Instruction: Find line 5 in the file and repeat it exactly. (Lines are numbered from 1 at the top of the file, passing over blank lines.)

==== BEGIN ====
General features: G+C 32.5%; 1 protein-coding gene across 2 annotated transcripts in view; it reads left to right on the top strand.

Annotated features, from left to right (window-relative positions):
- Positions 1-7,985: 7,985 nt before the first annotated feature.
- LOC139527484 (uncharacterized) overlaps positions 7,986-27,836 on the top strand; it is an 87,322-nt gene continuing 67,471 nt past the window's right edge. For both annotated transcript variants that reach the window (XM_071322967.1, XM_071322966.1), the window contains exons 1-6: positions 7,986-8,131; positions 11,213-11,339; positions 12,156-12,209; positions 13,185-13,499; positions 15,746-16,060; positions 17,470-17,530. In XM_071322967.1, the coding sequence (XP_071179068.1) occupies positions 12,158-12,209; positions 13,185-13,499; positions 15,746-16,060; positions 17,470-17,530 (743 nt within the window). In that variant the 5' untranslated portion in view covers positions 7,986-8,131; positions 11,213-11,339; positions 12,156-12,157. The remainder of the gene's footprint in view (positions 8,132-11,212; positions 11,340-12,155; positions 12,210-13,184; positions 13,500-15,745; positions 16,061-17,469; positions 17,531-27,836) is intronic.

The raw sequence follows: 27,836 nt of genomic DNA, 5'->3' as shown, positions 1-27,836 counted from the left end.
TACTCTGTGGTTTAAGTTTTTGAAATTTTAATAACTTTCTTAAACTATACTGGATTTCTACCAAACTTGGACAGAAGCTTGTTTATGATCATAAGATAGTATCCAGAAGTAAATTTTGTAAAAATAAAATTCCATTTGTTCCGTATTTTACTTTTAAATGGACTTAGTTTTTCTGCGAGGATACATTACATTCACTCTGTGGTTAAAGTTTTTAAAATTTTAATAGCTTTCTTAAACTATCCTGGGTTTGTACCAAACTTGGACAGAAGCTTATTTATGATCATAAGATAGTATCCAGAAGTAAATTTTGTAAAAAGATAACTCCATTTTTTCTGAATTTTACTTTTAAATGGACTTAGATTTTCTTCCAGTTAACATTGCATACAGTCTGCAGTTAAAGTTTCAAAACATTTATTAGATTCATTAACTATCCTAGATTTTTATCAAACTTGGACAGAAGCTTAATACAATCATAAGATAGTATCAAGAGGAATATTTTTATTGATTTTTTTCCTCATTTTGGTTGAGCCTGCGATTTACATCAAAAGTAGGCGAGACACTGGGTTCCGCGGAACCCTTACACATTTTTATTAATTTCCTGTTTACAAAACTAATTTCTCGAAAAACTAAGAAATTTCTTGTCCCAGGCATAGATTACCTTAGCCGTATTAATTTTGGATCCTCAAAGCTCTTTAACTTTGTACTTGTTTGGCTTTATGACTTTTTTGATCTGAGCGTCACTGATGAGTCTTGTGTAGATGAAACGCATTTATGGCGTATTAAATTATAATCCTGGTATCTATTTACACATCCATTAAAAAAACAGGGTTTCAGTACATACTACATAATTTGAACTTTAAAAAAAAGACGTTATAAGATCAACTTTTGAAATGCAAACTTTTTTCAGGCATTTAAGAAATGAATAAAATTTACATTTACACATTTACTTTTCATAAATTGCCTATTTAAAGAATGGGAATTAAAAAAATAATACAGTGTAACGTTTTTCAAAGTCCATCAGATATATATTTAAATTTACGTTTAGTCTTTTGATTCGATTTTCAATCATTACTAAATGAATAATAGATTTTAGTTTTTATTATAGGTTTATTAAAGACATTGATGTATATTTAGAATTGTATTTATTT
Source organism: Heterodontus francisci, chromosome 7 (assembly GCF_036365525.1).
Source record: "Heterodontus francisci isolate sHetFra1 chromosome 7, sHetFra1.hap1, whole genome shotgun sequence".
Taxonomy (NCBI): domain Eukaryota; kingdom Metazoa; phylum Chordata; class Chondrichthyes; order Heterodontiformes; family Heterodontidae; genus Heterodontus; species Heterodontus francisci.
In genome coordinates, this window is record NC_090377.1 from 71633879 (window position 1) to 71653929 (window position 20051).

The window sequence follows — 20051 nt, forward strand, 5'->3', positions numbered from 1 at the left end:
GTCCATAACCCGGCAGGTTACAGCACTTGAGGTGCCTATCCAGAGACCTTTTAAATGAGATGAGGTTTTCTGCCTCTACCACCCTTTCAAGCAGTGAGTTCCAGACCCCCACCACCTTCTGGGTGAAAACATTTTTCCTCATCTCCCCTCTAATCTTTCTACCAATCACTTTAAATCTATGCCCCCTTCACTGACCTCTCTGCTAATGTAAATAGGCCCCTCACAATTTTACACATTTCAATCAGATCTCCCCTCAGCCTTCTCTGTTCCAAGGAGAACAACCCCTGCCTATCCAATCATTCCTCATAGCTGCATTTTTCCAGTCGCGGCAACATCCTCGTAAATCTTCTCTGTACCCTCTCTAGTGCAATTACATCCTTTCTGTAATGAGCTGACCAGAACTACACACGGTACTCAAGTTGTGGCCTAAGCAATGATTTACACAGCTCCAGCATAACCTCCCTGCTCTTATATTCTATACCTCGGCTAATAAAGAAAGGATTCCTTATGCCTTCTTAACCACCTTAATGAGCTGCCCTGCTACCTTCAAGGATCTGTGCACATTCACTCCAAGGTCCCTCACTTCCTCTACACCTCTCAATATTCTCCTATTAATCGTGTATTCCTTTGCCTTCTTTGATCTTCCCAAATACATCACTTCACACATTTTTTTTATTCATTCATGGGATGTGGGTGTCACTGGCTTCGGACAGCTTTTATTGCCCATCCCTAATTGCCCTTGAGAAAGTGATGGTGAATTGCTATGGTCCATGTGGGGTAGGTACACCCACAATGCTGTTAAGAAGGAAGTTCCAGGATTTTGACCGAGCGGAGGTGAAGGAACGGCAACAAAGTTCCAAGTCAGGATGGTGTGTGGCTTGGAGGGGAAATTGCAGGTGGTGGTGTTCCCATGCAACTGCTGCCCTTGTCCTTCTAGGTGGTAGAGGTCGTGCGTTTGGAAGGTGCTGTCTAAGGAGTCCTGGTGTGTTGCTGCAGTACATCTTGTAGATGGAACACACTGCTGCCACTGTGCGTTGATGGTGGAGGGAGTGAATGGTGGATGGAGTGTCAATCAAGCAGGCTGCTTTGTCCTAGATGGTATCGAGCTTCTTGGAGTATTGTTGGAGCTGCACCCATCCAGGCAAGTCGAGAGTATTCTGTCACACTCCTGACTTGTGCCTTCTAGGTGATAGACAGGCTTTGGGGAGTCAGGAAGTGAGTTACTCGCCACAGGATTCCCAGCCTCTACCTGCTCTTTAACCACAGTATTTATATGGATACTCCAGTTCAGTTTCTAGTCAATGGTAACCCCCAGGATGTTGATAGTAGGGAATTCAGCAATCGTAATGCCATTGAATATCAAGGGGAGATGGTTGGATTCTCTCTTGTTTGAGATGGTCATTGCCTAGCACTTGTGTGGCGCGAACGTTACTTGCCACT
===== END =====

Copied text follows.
The raw sequence follows: 27,836 nt of genomic DNA, 5'->3' as shown, positions 1-27,836 counted from the left end.